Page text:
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The post-war community of Clairemont Mesa virtually demands to be called “quiet.” Now, a Democratic challenger in the race for county supervisor is trying to make some noise: he wants to turn it into a major front in his campaign.

But he faces a tough road in his bid to replace the longtime incumbent: he didn’t do well here in the primary and had trouble finding anyone who recognized his name in a visit on Sunday.

By the way, Clairemont Mesa is the city’s official name for a bunch of neighborhoods with “Clairemont” in their names.

In Other News:

• The fight over Prop. D — the financial reform/sales tax hike measure — has included debate about timing. Will some reform get done before the election in November? Will the reform save the city money by then?

Our City Hall reporter writes that “this debate should end.” He explains why the argument is irrelevant.

Speaking of timing: If Prop. D passes, when will the higher sales tax end? We’ve got the answer: it’s written in stone (or at least in the ballot language).

• Also at City Hall, the city attorney says he has a plan that would allow both the city and its employees to save money on pension costs. But, as we report, it’s based on a lot of ifs: The city needs to win a lawsuit, beat back union officials who are standing firm against the idea of forcing employees to pay for investment losses, and develop a 401(k) system that employees will like.

Join thousands of San Diegans who get the day’s news in their inboxes every morning. Get the Morning Report now.

Perhaps the city attorney will also pull a rabbit of a hat?

• The mayor’s plan to cut off funding for some public art has spawned plenty of debate, and we’ve summarized opinions in a new post. At issue: With the city in such dire financial straits, can it afford to pay for art? Art fans say yes, but some are less than pleased with how the city has chosen the public art it has.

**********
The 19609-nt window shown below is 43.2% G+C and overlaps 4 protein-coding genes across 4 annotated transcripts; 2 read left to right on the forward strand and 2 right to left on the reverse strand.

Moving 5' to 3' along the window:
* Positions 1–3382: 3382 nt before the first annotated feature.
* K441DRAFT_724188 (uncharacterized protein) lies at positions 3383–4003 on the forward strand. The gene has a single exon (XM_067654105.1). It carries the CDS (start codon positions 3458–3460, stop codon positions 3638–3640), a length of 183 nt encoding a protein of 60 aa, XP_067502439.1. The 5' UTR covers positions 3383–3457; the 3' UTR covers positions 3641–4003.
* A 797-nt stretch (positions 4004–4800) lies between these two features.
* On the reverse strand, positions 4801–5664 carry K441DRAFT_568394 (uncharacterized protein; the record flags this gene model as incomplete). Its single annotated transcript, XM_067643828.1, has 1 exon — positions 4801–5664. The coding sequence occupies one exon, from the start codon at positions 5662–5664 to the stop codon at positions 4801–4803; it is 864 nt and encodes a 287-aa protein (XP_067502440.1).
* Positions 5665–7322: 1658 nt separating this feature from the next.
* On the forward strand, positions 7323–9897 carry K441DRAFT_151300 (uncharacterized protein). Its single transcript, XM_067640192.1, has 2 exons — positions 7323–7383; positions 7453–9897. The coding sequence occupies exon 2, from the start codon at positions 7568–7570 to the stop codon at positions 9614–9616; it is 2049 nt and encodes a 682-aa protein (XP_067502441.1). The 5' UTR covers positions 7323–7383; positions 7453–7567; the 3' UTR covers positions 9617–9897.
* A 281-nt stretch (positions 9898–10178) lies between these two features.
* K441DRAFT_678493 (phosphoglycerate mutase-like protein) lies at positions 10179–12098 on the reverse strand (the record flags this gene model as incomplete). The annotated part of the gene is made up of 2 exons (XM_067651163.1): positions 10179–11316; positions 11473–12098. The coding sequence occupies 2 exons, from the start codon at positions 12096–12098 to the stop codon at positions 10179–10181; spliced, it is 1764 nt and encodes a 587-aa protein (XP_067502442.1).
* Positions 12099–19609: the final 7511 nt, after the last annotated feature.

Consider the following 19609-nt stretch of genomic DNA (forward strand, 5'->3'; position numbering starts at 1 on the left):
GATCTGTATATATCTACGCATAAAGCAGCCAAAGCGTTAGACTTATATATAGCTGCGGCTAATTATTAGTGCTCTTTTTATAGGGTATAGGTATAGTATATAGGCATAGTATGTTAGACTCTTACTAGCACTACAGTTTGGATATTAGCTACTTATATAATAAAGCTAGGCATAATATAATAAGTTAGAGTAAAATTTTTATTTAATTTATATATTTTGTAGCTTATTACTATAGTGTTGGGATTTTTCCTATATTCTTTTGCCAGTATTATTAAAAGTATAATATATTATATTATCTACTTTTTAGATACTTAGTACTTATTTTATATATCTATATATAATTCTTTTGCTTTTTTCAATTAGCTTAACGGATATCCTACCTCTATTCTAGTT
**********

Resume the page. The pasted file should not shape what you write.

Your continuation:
A City Council candidate in Escondido is in the middle: “Don’t get me wrong, if I’m choosing between drinking water and a giant interconnected web of hubcaps, I go water. But there is value in creating an aesthetically pleasing community. Attracting residents and shoppers has net benefits.”

I was thinking about local public art and had trouble coming up with examples outside of places like Balboa Park, UCSD, the waterfront and the airport. This list shows that there’s plenty of artwork around town (such as the “trees” at the Mission Valley library branch) that doesn’t scream “Hey everybody! Public art here!”

• Last week, it looked like Southwestern College’s newspaper wouldn’t get printed due to a dispute between its management and the Chula Vista community college’s administration. Now, the paper — which has been critical of those who run the school — appears to be ready to go to print after all.

• We’ve run Fact Checks on nine statements by Mayor Jerry Sanders. How many times did he pass the test? Well, we only reached a “true” verdict once. But, as we explain, that doesn’t mean he spends a whole lot of time being wrong.

• The latest episode of Fact Check TV takes a look at a City Council candidate’s truth-stretching and bestows a rare “Huckster Propaganda” verdict.

• Our arts editor is visiting the Southern California mountains this week and getting more than just some fresh air: She’s recording an album with her band.


• SDG&E says it’s stepping up its inspections of natural gas lines after the big fire up in the Bay Area. The U-T has a nifty map of where the biggest natural gas lines are.

• La Jolla Playhouse’s new musical Limelight, about the life of Charlie Chaplin, got poor reviews from Variety and the U-T. We revealed numbers about the play and told you about Chaplin’s San Diego connection: according to Hollywood legend, his infamous obsession with women led to the 1924 death of a filmmaker in a yacht off San Diego.

The supposed (but never proven) killer was William Randolph Hearst, the publisher who inspired Citizen Kane. The LAT now says the Beverly Hills house where he shacked up with mistress Marion Davies is on sale for $95 million, marked down from $165 million.

• Finally, the Headline of the Day, from the San Diego Reader: “Imperial Beach City Staffers Look into Adult Arcade Booths.”

Nice work if you can get it.

Please contact Randy Dotinga directly at randydotinga@gmail.com and follow him on Twitter: twitter.com/rdotinga.

Randy Dotinga

Randy Dotinga is a freelance contributor to Voice of San Diego. Please contact him directly at randydotinga@gmail.com...

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